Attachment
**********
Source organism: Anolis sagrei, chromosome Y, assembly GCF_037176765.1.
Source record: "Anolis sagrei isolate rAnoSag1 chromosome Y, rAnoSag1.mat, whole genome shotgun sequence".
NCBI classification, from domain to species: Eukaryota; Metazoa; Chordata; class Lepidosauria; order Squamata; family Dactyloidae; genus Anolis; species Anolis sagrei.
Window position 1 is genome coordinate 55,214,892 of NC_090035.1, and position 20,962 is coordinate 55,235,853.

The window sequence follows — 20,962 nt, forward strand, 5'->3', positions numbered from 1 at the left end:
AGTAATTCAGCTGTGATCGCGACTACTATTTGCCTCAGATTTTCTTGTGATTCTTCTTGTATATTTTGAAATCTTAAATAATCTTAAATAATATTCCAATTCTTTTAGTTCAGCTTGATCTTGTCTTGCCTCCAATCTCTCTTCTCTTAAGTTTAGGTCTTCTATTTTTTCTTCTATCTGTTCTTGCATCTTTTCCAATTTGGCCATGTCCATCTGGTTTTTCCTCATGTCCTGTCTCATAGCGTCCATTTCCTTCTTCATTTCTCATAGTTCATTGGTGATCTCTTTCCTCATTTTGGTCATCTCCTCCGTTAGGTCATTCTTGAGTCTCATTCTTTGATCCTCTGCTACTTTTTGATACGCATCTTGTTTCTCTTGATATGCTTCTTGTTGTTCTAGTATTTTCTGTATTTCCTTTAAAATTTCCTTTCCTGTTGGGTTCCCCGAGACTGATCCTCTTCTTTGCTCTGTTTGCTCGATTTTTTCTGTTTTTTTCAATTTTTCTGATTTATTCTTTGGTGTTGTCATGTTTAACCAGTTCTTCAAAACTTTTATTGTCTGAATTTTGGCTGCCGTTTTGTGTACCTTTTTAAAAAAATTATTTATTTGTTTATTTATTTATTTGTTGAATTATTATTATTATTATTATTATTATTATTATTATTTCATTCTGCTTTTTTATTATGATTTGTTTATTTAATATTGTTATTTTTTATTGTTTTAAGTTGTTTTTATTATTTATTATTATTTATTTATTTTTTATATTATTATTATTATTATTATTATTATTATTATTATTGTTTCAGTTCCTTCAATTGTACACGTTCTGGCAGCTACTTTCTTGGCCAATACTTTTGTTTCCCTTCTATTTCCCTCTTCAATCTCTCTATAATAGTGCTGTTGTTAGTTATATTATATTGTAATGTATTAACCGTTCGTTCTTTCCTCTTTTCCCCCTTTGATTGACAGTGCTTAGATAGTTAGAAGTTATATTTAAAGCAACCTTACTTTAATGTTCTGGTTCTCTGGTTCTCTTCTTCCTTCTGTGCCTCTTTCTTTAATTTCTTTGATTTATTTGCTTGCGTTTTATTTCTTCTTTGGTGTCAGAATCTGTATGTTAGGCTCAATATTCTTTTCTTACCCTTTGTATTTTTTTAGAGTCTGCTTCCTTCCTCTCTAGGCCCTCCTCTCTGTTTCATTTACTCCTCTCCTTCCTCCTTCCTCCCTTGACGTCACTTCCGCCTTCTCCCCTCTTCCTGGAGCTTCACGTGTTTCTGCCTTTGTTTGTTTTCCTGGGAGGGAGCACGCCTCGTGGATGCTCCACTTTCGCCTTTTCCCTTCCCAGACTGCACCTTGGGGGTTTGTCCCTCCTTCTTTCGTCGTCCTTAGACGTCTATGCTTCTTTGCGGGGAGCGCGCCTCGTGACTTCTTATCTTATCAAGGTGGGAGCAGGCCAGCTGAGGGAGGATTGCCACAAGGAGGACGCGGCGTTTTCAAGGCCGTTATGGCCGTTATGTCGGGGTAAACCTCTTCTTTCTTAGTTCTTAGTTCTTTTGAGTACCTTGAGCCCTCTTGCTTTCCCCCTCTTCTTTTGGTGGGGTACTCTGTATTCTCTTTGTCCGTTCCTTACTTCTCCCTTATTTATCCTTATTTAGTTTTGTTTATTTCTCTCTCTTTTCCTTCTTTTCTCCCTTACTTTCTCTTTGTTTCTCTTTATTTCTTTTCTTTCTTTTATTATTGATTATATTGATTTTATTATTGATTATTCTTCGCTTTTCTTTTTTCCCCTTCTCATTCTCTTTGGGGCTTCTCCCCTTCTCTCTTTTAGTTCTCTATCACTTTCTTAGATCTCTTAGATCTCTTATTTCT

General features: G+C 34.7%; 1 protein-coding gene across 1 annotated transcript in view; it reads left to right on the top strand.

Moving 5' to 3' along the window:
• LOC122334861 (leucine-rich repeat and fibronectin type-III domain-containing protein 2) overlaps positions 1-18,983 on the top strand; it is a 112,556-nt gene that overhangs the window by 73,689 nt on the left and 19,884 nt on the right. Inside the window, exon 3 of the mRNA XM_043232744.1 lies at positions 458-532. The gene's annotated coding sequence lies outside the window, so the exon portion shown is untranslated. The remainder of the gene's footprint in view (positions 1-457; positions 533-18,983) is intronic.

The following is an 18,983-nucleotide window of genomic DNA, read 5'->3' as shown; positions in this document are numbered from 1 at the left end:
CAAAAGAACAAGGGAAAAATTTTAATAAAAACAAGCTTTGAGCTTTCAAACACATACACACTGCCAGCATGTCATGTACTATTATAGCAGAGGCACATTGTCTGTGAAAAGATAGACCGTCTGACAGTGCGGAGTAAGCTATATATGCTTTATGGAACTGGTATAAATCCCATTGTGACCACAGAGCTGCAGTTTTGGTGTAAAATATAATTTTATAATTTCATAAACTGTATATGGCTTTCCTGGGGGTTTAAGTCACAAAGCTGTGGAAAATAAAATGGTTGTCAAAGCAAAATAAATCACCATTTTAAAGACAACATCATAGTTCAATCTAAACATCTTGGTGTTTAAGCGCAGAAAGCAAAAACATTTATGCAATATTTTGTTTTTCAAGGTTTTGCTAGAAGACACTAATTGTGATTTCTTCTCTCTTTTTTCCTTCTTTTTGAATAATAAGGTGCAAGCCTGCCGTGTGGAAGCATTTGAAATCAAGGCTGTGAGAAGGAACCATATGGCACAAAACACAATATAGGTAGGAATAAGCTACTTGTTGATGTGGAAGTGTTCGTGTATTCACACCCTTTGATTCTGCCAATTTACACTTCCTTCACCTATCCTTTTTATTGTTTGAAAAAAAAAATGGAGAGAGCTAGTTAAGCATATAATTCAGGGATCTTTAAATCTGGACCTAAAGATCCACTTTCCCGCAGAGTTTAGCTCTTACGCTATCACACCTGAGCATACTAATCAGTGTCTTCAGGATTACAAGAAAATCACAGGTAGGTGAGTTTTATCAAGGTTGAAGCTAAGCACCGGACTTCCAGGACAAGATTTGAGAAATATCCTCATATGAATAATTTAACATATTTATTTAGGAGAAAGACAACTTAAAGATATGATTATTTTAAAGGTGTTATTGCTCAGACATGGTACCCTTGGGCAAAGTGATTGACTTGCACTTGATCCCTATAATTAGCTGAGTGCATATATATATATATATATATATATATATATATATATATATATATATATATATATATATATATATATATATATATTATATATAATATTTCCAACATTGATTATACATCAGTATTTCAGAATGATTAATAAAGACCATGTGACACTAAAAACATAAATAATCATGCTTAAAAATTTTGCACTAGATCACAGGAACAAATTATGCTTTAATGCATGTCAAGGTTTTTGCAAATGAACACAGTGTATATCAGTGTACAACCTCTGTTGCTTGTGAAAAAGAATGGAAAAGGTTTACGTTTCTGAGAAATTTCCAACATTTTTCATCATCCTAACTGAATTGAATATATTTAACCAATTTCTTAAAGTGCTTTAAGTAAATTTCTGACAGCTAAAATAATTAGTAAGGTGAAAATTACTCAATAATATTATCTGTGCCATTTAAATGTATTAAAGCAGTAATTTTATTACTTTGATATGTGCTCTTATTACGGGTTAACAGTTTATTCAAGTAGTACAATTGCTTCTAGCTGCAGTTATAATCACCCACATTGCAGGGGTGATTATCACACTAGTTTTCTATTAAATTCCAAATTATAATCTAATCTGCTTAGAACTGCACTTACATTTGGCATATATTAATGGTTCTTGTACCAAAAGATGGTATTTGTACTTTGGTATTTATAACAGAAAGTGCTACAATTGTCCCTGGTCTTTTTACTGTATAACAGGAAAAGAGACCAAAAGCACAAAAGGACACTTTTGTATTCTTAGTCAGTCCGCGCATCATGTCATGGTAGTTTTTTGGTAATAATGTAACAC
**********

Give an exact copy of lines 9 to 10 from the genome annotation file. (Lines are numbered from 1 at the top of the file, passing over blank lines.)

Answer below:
• LOC122334861 (leucine-rich repeat and fibronectin type-III domain-containing protein 2) overlaps positions 1-18,983 on the top strand; it is a 112,556-nt gene that overhangs the window by 73,689 nt on the left and 19,884 nt on the right. Inside the window, exon 3 of the mRNA XM_043232744.1 lies at positions 458-532. The gene's annotated coding sequence lies outside the window, so the exon portion shown is untranslated. The remainder of the gene's footprint in view (positions 1-457; positions 533-18,983) is intronic.

The following is an 18,983-nucleotide window of genomic DNA, read 5'->3' as shown; positions in this document are numbered from 1 at the left end: